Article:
Brussels Approves Plan to Use Treated Wastewater for Irrigation

Brussels has published new guidelines paving the way for the widespread use of treated urban wastewater in agriculture.
Aug. 10, 2022
Paolo DeAndreis

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The European Commission is step­ping up mea­sures to cope with the severe drought, which is con­cern­ing farm­ers and reduc­ing crop yields across the con­ti­nent.

Reduced vol­umes of avail­able water for irri­ga­tion are sig­nif­i­cantly affect­ing sta­ple crops, includ­ing olives, in coun­tries such as Italy, Portugal and Spain.

Today’s guide­lines can help us… secure the safe cir­cu­la­tion, across the E.U., of food prod­ucts grown with reclaimed water.”- Virginijus Sinkevičius, E.U. Commissioner for Environment, Fisheries and Oceans

However, the effects of the drought on agri­cul­ture have spread well beyond the con­fines of south­ern Europe. It also has impacted France, Germany, Poland, Hungary, the Czech Republic and Slovakia.

As a result, Brussels has pub­lished new guide­lines paving the way for the wide­spread use of treated urban waste­water in agri­cul­ture.

See Also:Flash Droughts Are Happening More Quickly and Lasting Longer

The guide­lines build on already agreed upon mea­sures that should have come into force soon, such as the water reuse reg­u­la­tion, which sets uni­form min­i­mum water qual­ity require­ments for the safe reuse of treated urban waste­water in agri­cul­tural irri­ga­tion.”

Besides ask­ing mem­ber coun­tries to push water man­age­ment to the top of their agen­das, the guide­lines also set out min­i­mum mon­i­tor­ing require­ments, risk man­age­ment rules to assess pos­si­ble health and envi­ron­men­tal haz­ards and rules for project and fund­ing trans­parency.

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The doc­u­ment also includes sug­gested inter­ven­tions for sev­eral crops and val­i­da­tion mon­i­tor­ing pro­to­cols. For exam­ple, the guide­lines rec­om­mend that table olive pro­duc­ers only use advanced drip irri­ga­tion tech­niques.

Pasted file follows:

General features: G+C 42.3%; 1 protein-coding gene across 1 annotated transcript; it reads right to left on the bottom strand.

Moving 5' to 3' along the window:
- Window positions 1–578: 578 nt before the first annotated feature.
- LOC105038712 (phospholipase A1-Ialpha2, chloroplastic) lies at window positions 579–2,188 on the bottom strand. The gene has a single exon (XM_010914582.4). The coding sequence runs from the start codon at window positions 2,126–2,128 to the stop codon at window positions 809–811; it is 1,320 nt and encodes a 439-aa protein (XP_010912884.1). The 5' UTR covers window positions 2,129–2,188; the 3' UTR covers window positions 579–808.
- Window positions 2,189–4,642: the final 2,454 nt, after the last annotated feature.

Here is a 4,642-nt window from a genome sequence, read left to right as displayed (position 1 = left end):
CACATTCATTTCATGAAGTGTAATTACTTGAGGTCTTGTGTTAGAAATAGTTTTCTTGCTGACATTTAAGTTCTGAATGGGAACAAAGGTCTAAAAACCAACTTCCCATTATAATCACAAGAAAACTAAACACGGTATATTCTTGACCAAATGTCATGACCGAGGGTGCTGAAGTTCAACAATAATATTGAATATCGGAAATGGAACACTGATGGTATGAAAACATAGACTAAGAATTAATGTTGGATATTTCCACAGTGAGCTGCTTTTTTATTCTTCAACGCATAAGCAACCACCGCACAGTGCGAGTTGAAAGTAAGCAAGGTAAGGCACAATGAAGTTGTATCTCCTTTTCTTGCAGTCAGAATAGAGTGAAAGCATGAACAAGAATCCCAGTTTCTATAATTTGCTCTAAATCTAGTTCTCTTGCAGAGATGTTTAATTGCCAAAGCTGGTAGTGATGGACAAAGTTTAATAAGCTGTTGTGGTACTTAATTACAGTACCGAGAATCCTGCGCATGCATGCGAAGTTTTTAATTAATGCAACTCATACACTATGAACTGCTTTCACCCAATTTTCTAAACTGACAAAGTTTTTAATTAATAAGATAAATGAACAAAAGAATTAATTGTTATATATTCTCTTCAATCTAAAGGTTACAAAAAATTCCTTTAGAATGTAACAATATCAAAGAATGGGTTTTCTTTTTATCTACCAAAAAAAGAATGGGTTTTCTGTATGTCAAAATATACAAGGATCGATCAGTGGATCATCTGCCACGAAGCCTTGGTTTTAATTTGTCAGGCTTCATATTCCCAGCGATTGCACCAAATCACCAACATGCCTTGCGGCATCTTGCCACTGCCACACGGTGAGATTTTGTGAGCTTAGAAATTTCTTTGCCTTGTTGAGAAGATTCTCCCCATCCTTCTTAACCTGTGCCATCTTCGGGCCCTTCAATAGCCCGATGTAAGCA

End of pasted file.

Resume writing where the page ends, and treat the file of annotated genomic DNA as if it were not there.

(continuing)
While being her­alded as part of an ongo­ing European water man­age­ment strat­egy, the new guide­lines are meant to bring relief at a very chal­leng­ing moment.

According to the European Drought Monitor, the continent’s severe” drought con­tin­ues to expand and become worse. The group added that com­pe­ti­tion for water was begin­ning ear­lier than usual, and reduced crop yields are expected.

Freshwater resources are scarce and increas­ingly under pres­sure,” said Virginijus Sinkevičius, the E.U.’s envi­ron­ment, fish­eries and oceans com­mis­sioner.

In times of unprece­dented tem­per­a­ture peaks, we need to stop wast­ing water and use this resource more effi­ciently to adapt to the chang­ing cli­mate and ensure the secu­rity and sus­tain­abil­ity of our agri­cul­tural sup­ply,” he added. Today’s guide­lines can help us do just that and secure the safe cir­cu­la­tion, across the E.U., of food prod­ucts grown with reclaimed water.”

During its intro­duc­tion of the guide­lines, the com­mis­sion said uni­form min­i­mum require­ments would boost con­sumer con­fi­dence and ensure the sin­gle marker for agri­cul­tural pro­duce func­tioned prop­erly.

The com­mis­sion added that the use of treated waste­water would con­tribute to the E.U. goal of reduc­ing food sys­tems’ envi­ron­men­tal foot­print and increas­ing the resilience of the continent’s farm­ers.



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